A calculator has only 2 buttons. The first multiplies the current value by 2, the second divides it by 3 without a remainder (so 8 becomes 2). Can you use this calculator to reach every positive integer when starting with 1?

Here is a similar question: Two button calculator

  • $\begingroup$ The question is if this is a kind of reversed Collatz conjecture or a significantly different thing. In the first case there is no proof yet. $\endgroup$
    – balazs.com
    Commented Nov 16, 2019 at 17:04

2 Answers 2


Sorry that I ignored that comment of yours in the other post.

In fact the answer is "yes": every number can be made.

Proof: Note that the number $\alpha = \log_32$ is irrational. This implies that the sequence $(\{ k\alpha\})_{k \geq 0}$ is dense in the interval $[0,1)$, where $\{\cdot\}$ denotes the fractional part.

Now let $n$ be an integer and consider the interval $[\log_3n, \log_3(n + 1))$. Its image under the map $\{ \cdot \}:\mathbb R \rightarrow [0, 1)$ contains a non-empty open set. Hence there exists infinitely many integers $k\geq0$ such that $\{ k\alpha \}$ lies in the image of that interval.

We take such a $k$ that is sufficiently large, so that $k\alpha \geq \log_3n$. Then there is an integer $m\geq0$ such that $k\alpha - m$ lies in the interval $[\log_3n,\log_3(n + 1))$.

Therefore we get the number $n$ via $\lfloor \frac{2^k}{3^m}\rfloor$.

  • $\begingroup$ Ah cool! I am guessing this doesn't give the minimal number of steps though? $\endgroup$ Commented Nov 16, 2019 at 19:51
  • 1
    $\begingroup$ @DmitryKamenetsky This is far from the minimal number of steps. For example, this algorithm needs $13$ steps to get $6$. And to get $30$ you need $98$ steps... $\endgroup$
    – WhatsUp
    Commented Nov 16, 2019 at 21:46
  • 1
    $\begingroup$ It is actually quite easy to apply this. Start with the value $1$. If the current value is less than the goal value $n$ then double it, and if it is $n+1$ or greater then divide by $3$ (without rounding down). Repeat until you get a value between $n$ and $n+1$. Let $k$ be the number of doublings you needed, and $m$ the number of divisions by $3$. This means that you can get to $n$ by doing $k$ doublings followed by $m$ divisions by $3$ with rounding down. $\endgroup$ Commented Nov 16, 2019 at 22:04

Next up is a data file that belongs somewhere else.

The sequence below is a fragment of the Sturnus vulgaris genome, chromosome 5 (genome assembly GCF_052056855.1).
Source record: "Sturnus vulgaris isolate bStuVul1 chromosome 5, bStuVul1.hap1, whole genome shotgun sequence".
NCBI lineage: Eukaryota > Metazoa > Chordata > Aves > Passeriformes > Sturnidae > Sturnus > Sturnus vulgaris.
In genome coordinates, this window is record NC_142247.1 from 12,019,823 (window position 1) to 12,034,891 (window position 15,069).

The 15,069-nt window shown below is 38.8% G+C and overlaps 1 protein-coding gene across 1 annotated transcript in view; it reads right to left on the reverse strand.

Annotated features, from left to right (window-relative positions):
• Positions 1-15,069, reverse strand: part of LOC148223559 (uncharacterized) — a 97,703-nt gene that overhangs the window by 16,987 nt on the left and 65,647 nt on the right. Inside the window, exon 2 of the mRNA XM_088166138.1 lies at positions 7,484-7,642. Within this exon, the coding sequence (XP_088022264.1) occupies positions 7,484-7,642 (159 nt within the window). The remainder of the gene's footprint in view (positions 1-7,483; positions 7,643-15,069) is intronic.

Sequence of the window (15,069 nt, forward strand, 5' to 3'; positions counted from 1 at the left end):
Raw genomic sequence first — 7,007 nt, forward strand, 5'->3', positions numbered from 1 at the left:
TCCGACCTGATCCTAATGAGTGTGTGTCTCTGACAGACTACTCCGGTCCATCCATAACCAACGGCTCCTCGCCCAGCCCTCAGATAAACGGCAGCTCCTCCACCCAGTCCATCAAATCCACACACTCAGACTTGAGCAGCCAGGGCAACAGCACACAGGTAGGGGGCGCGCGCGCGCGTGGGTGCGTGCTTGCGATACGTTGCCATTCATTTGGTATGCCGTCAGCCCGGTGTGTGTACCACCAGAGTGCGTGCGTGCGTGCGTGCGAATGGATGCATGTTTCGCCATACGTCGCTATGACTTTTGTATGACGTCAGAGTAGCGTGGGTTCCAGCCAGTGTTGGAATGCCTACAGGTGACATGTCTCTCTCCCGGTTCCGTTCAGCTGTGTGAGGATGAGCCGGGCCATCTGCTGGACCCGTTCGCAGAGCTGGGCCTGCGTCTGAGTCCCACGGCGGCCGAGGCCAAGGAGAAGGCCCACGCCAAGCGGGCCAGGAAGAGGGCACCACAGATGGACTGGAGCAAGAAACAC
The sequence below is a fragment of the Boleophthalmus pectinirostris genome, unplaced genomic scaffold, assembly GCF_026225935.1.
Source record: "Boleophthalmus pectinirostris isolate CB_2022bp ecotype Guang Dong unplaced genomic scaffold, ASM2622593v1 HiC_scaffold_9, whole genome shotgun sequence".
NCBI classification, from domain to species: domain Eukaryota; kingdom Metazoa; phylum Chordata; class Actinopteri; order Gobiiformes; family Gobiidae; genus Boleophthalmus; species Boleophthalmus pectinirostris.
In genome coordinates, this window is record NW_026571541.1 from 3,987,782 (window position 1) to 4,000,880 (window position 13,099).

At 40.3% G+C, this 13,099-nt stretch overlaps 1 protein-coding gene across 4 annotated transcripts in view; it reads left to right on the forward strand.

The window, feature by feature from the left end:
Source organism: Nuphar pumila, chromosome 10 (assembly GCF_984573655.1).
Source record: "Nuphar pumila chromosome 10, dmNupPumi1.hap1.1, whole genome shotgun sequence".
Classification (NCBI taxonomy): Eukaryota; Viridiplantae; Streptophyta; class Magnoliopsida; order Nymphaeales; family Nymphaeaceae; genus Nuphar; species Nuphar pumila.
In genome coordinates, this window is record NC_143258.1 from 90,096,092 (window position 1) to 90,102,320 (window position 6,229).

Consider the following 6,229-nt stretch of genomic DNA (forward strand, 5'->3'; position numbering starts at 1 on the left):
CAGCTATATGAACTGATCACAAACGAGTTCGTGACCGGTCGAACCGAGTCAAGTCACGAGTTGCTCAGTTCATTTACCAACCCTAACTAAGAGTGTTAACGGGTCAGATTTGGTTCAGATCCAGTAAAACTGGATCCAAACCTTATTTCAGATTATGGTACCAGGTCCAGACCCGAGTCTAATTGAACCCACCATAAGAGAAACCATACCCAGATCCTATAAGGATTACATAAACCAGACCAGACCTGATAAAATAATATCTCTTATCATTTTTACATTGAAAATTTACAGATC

I started making the numbers progressively by hand. The even numbers are easy to compute. (Twice of another lower number). Odd numbers which are divisible by 3 also make unbroken chains (3>6>12>24>48>96 and 9>18>36>72).

  • $1$
  • 1>$2$
  • 1>2>4>8>16>5>10>$3$
  • 1>2>$4$
  • 1>2>4>8>16>$5$
  • 3>$6$
  • 4>8>16>32>64>21>$7$
  • 4>$8$
  • 7>14>28>$9$
  • 5>$10$
  • 10>20>40>13>26>52>17>34>$11$
  • 6>$12$
  • 10>20>40>$13$
  • 7>$14$
  • ??????
  • 8>$16$
  • 13>26>52>$17$
  • 9>$18$
  • 11>22>44>88>29>58>$19$
  • 10>$20$

Here is how each number upto 20 can be written. Note that I could not find a representation for 15.

  • 1
    $\begingroup$ 1>>16>5>>160>53>106>35>70>23>46>15 $\endgroup$ Commented Nov 16, 2019 at 22:22
  • $\begingroup$ @DanielMathias Nice. I wasn't going deep enough to get it. $\endgroup$ Commented Nov 16, 2019 at 22:45

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